Ryc. 1. Górnopłat – bardzo dobry samolot do wykonywania zdjęć lotniczych dla celów archeologicznych

Ryc. 1. Górnopłat – bardzo dobry samolot do wykonywania zdjęć lotniczych dla celów archeologicznych

  •  Uzgodnienie lotu, wyjaśnienie pilotowi na czym polega zadanie (nie zawsze pilot wierzy, że musi wykonywać ‘dziwne’ akrobacje w powietrzu, np. ostre skręty ze skrzydłem ustawionym prawie prostopadle do ziemi!). Należy po raz kolejny sprawdzić cały sprzęt, zgrać czas w aparacie fotograficznym i w GPS (jeżeli są to osobne urządzenia) i… można lecieć. Za lot z pewnością odpowiedzialny jest pilot, więc archeolog nie może wymuszać na nim żadnej decyzji! Bezpieczeństwo lotu jest ważniejsze niż wykonanie zadania!To lecimy. Wykorzystanie GPSa pozawala na rejestrację trasy lotu i określenie o której w którym miejscu byliśmy (Ryc. 2).
Ryc. 2. Trasa lotu zarejestrowana przy pomocy GPSa

Ryc. 2. Trasa lotu zarejestrowana przy pomocy GPSa

Długa trasa! Sporo pracy! A tu niespodzianka – prognoza pogody się nie sprawdziła!!!! Zamiast błękitnego nieba mamy burzę i deszcz!!

Nie sprzyja to pracy i efektywności rekonesansu, ale… jest efektownie – podwójna tęcza J (Ryc. 3). Trzeba uważać, zmodyfikować plan.

Ryc. 3. Tęcza z perspektywy samolotu może wyglądać trochę inaczej

Ryc. 3. Tęcza z perspektywy samolotu może wyglądać trochę inaczej

Koniec kontemplacji wrażeń! Należy się skupić na archeologii. Czy w tym roku (niezbyt suchym) rośliny pokazują to co jest pod ziemią? Jakie warstwy się zachowały? Jest! (Ryc. 4)

Ryc. 4. Świetne stanowisko! Strzałka pokazuje zarys fundamentów chaty zbudowanej na planie trapezu. Takie domy budowały społeczności pierwszych rolników zamieszkujących tereny Niżu Polskiego. Można się zastanowić ile czasu by zajęło archeologom ‘kopiącym’ znalezienie takiego domu i jego wykopaliskowa eksploracja?

Ryc. 4. Świetne stanowisko! Strzałka pokazuje zarys fundamentów chaty zbudowanej na planie trapezu. Takie domy budowały społeczności pierwszych rolników zamieszkujących tereny Niżu Polskiego. Można się zastanowić ile czasu by zajęło archeologom ‘kopiącym’ znalezienie takiego domu i jego wykopaliskowa eksploracja?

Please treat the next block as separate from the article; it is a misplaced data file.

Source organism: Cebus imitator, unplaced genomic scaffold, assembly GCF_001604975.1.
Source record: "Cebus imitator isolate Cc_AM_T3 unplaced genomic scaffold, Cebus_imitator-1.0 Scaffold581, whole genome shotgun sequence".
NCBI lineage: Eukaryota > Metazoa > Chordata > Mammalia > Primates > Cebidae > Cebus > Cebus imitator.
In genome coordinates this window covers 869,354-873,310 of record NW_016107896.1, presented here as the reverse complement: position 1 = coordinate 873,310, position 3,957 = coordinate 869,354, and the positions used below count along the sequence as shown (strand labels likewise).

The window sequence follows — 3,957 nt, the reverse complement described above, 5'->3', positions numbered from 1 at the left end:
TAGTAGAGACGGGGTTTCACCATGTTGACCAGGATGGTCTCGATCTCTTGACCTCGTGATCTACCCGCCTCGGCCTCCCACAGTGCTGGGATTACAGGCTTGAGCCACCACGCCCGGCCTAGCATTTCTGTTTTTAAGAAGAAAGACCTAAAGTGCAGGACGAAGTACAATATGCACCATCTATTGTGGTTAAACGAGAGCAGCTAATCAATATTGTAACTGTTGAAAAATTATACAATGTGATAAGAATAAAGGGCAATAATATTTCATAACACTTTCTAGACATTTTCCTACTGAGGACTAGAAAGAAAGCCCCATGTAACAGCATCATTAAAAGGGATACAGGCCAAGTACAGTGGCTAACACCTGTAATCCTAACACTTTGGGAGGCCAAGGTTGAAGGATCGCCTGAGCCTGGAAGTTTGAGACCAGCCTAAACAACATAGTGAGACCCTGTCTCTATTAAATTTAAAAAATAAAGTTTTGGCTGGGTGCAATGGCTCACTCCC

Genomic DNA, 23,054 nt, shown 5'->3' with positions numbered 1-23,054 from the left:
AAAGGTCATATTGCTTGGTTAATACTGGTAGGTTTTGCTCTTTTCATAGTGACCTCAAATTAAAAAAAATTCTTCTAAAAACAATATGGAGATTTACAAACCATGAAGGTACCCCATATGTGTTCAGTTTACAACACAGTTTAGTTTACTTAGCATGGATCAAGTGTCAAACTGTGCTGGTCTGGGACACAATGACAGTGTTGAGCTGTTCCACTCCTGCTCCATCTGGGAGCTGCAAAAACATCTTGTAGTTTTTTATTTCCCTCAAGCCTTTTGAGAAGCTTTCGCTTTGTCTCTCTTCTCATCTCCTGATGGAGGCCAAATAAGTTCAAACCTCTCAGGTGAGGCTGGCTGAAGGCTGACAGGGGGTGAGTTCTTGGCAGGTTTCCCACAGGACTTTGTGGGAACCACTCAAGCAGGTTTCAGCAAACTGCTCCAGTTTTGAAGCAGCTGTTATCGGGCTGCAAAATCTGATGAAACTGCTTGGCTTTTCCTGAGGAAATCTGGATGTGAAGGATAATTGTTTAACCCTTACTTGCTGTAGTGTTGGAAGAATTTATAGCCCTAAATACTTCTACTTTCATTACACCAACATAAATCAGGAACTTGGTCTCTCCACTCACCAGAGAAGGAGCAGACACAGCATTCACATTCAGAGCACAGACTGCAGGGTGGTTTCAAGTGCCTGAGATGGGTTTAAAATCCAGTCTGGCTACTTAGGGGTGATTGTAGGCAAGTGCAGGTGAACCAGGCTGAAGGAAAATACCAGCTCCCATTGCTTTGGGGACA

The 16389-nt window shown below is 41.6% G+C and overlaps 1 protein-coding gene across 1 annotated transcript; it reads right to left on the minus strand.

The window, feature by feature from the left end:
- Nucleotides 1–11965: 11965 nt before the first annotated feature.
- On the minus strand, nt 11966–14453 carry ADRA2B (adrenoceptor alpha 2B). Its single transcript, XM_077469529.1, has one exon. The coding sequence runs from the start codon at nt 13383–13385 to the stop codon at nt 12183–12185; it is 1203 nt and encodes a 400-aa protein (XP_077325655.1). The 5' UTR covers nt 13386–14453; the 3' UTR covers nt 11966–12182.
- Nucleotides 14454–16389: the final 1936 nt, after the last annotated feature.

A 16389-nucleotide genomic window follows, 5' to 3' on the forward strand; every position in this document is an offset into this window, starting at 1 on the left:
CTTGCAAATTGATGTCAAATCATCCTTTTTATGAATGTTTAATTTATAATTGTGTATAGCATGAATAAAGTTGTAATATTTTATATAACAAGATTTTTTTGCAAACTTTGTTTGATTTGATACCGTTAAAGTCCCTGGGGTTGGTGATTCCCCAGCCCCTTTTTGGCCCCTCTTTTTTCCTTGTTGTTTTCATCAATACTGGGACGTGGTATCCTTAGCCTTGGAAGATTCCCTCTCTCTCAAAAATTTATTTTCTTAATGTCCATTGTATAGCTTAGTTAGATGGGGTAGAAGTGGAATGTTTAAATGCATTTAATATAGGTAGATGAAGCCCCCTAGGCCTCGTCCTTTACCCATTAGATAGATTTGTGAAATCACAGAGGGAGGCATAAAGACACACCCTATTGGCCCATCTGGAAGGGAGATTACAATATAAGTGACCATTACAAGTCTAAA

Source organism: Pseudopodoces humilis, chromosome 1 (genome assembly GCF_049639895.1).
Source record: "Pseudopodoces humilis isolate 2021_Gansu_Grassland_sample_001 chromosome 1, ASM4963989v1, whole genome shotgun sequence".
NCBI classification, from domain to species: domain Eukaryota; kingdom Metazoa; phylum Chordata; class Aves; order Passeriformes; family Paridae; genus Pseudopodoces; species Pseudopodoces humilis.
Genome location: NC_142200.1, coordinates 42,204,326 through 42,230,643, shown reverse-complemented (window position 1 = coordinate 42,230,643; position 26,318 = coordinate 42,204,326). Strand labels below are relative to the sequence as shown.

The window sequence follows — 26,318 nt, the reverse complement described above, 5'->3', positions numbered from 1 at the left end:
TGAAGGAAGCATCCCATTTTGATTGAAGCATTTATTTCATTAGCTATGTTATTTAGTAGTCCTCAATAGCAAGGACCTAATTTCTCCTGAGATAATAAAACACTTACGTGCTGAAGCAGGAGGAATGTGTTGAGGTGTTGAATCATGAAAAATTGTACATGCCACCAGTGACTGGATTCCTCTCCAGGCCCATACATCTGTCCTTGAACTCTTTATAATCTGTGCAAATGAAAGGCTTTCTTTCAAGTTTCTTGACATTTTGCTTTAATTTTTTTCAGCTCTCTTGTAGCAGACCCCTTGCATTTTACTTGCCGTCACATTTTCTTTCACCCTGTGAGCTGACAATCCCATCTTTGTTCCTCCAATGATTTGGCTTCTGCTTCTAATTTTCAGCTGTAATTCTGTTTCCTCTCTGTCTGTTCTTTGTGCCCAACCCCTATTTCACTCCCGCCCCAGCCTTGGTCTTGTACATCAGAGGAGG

Ale czy wszystko co widać jako wyróżnik roślinny to ślady przeszłej działalności człowieka? (Ryc. 5)

Ryc. 5. Lepiej taki ślad zarejestrować. Można później innymi metodami nieinwazyjnymi zweryfikować ten obraz.

Ryc. 5. Lepiej taki ślad zarejestrować. Można później innymi metodami nieinwazyjnymi zweryfikować ten obraz.

Czas wracać na lotnisko. Lot był długi – około 5 godzin! Dużo było ‘kręcenia’! (Ryc. 6)

Ryc. 6. Ślad GPS pokazuje jak intensywne było latanie, ile skrętów w różnych kierunkach.

Ryc. 6. Ślad GPS pokazuje jak intensywne było latanie, ile skrętów w różnych kierunkach.

Jestem zmęczony! 5 godzin w samolocie, cały czas skupienie uwagi, nawigacja, obserwowanie pól i poszukiwanie stanowisk archeologicznych, ciągła interpretacja, decyzja co i jak fotografować i w końcu wykonanie zdjęć! Uff! Satysfakcja – owszem jest, jeżeli udało się zidentyfikować i sfotografować interesujące stanowiska. Ale trzeba się spieszyć! Jutro kolejny lot, bo… (Ryc. 7)

Ryc. 7. Żniwa trwają i kombajny ‘likwidują’… ślady przeszłości. Następne mogą się pojawić dopiero za rok!

Ryc. 7. Żniwa trwają i kombajny ‘likwidują’… ślady przeszłości. Następne mogą się pojawić dopiero za rok!

A tu jeszcze wieczorem trzeba opracować wykonane zdjęcia (dziś było ich 580!) i przygotować kolejny lot! Na interpretację zdjęć przyjdzie czas…. w długie jesienne i zimowe wieczory! Archeologia lotnicza to nie tylko jeden dzień przyjemnego lotu.


3D Scanning and Photogrammetry of 17th and 18th Century Artifacts for Archaeology Month in Philadelphia, PA


I am a Digital Media graduate student at Drexel University, Philadelphia, PA, USA. Today I am working with 17th and 18th century archaeological artifacts excavated in 2001-2003 from what are now the grounds of the National Constitution Center in Independence National Historical Park (INHP) in Philadelphia. This archaeological site is the richest colonial American site ever excavated in an urban area. Last week, working with INHP Chief Historian and archaeologist Jed Levin and Drexel Digital Media Prof. Glen Muschio and undergraduate STAR Scholar Ryan Rasing I digitized the artifacts using a 3D scanner and photogrammetry techniques.

I used both techniques to investigate the pros and cons of 3D scanning versus photogrammetry. Specifically, I am documenting, evaluating, and comparing object extraction qualities (accuracy of shape, detail, and texture), equipment and software costs, duration of reconstructions, duration of photographing and scanning sessions, memory consumption, and object size limitations.

3d Scanning

3D scanning at the Independence National Historical Park (From left: Ryan Rasing, Jonnathan Mercado)

Photographs were taken with a Nikon D7000 in raw format. The photographs captured were imported into Agisoft Photoscan, where I worked to align the photographs, generate point cloud information, and produce the 3D models with corresponding textures. You can view, rotate, and pan the 3D model of a ceramic pitcher I am in the process of extracting by clicking the image below.

GreenPottery2 (Click to view in 3D)In addition to photogrammetry, I used the Artec Eva 9 scanner and software to digitize artifacts and align multiple scans, clean mesh topology, construct the 3D models, and extract color information. For a view of a colonoware rim click here.

By the end of my research I will have a greater understanding of the two methods employed. The 3D models produced will be used to create 2 Public Service Announcements (PSA) calling attention to ongoing archaeology projects in Philadelphia and the state of Pennsylvania.